The art of maintaining everyday life: collaboration among older parents, their adult children, and health care professionals in reablement
Authors Jakobsen FA, Vik K, Ytterhus B
Received 24 November 2018
Accepted for publication 18 February 2019
Published 18 April 2019 Volume 2019:12 Pages 269—280
Checked for plagiarism Yes
Review by Single-blind
Peer reviewer comments 3
Editor who approved publication: Dr Scott Fraser
Fanny Alexandra Jakobsen,1 Kjersti Vik,1 Borgunn Ytterhus2
1Department of Neuromedicine and Movement Science, Faculty of Medicine and Health Sciences, Norwegian University of Science and Technology, Trondheim, Norway; 2Department of Public Health and Nursing, Faculty of Medicine and Health Sciences, Norwegian University of Science and Technology, Trondheim, Norway
Background: A shift in the work-divide among generations and an ageing population have altered the balance of care and support between families and welfare states. Although state policy has increasingly acknowledged that older adults ageing in place receive support from family members, how adult children perceive their collaboration with their parents and health care professionals in reablement services remains unclear. The aim of this study is to identify how adult children perceive the collaboration between older parents, family members, and health care professionals in reablement services.
Methods: This study has a qualitative research design with a constructivist grounded theory approach. In total, 15 adult children – 6 sons, 8 daughters, and a daughter-in-law, aged 47–64 years – whose parents had received reablement services, participated in in-depth interviews.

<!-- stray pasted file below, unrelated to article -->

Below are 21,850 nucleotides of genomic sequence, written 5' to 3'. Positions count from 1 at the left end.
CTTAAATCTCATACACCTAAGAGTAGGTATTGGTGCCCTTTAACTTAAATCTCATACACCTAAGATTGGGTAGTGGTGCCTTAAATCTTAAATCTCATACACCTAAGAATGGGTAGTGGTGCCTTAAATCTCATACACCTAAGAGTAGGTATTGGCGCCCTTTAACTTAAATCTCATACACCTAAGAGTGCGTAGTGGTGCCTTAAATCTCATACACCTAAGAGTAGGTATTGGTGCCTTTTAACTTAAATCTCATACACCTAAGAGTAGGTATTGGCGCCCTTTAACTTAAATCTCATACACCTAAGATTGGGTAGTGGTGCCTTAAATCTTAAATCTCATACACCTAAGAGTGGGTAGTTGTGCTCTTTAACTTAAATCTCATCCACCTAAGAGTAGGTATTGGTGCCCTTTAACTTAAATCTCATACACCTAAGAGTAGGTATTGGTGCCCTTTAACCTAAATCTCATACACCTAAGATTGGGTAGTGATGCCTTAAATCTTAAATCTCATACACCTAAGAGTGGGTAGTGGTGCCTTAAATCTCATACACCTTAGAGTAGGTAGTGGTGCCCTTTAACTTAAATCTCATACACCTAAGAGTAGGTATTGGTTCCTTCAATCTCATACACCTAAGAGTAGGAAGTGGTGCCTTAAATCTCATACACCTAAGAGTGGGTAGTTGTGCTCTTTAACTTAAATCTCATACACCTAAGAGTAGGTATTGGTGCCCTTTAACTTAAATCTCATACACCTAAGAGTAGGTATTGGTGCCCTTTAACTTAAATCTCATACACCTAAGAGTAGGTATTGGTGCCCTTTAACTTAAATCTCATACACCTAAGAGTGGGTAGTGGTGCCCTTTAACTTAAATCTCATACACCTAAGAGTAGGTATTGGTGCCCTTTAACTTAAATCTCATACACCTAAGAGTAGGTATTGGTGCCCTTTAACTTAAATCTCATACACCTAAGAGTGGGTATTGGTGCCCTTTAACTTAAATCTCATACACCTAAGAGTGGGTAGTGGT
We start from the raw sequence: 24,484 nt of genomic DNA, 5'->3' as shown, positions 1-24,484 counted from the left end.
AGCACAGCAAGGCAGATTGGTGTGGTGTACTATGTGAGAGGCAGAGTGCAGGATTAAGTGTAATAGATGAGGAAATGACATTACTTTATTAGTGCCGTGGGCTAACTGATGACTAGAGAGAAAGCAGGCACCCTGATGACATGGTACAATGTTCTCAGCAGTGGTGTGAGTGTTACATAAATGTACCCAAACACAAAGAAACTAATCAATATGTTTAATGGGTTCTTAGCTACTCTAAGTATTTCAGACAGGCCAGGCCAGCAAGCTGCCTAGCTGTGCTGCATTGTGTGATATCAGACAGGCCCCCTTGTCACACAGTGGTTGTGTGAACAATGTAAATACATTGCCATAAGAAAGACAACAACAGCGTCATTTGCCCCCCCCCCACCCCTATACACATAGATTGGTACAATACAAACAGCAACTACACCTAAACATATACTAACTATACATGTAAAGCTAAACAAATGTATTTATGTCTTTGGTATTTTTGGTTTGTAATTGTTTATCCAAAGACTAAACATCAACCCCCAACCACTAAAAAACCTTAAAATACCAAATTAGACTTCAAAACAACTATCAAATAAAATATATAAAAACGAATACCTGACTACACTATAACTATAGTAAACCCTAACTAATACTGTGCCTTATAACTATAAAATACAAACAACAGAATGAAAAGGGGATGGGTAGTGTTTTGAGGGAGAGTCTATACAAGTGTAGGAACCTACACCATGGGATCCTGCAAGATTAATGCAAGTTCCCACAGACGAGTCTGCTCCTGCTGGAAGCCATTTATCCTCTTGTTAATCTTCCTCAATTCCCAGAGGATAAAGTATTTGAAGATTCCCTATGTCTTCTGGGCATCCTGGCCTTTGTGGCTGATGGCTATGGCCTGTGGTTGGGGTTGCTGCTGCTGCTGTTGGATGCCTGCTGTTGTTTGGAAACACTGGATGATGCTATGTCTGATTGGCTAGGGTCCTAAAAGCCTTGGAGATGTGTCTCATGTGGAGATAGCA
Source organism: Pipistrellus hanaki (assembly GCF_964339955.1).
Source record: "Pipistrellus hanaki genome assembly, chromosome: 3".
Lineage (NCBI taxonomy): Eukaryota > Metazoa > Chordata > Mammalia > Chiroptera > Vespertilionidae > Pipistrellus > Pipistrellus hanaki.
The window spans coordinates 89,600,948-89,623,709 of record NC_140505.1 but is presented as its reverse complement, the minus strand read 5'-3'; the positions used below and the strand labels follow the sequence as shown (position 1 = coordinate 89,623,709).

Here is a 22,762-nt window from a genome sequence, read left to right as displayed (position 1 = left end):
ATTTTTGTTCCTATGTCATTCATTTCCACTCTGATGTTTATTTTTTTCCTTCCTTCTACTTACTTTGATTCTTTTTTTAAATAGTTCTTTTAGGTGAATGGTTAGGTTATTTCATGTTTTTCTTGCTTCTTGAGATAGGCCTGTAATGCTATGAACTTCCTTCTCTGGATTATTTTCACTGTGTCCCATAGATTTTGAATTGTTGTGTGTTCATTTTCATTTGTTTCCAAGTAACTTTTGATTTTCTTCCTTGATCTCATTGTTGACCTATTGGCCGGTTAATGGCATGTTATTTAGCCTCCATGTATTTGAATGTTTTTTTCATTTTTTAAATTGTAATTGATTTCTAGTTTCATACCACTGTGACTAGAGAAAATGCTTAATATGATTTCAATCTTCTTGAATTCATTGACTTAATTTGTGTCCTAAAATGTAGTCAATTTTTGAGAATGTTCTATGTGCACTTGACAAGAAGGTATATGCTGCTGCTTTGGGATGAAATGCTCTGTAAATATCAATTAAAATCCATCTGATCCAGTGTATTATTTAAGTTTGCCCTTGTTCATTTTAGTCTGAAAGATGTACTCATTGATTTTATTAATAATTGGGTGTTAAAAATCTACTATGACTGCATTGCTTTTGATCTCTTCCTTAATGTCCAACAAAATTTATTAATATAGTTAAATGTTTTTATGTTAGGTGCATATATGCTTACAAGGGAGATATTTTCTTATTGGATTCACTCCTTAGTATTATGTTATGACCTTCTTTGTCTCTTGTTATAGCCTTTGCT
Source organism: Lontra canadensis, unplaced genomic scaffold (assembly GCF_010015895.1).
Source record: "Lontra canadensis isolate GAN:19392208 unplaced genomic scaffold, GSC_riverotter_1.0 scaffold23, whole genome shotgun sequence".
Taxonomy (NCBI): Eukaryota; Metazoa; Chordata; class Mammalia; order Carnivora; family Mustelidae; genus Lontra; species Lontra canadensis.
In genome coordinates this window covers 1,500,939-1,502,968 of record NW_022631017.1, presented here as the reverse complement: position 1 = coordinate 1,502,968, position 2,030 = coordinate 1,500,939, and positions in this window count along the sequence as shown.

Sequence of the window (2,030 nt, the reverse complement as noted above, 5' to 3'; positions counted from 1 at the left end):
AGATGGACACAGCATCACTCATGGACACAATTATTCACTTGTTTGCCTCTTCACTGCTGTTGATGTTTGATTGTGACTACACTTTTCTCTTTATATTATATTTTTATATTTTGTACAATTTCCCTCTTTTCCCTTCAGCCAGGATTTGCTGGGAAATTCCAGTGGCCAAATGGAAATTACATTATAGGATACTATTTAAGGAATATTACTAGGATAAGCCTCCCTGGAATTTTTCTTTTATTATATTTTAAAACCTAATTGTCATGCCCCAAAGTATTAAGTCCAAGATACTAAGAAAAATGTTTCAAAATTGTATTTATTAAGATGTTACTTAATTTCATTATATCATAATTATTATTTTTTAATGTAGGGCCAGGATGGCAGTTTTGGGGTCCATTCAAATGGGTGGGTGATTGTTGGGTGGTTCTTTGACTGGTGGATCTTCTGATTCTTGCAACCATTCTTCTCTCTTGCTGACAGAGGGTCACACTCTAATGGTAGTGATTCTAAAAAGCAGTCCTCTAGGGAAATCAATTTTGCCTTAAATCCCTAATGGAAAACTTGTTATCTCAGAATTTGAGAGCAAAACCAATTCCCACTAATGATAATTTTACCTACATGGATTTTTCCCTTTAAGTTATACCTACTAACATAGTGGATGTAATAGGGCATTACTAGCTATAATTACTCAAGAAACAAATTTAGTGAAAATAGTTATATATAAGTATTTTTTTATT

Results: Our findings clarify how children and their older parents’ reablement services can collaborate to support how the adult children manage and maintain both their own and their parents’ everyday lives. The core category derived from our data analysis was the art of maintaining everyday life, with four subcategories indicating the different dimensions of that process: doing what is best for one’s parents, negotiating the dilemmas of everyday life, managing parents’ reablement, and ensuring the flow of everyday life.
Conclusion: To promote collaboration among older adults, their children, and health care professionals in reablement, health care professionals need to proactively involve older adults’ family members in the reablement processes, particularly because older adults and their children do not always express all of their care-related needs to reablement services.
Keywords: rehabilitation, informal care, primary care, social need, grounded theory, next of kin
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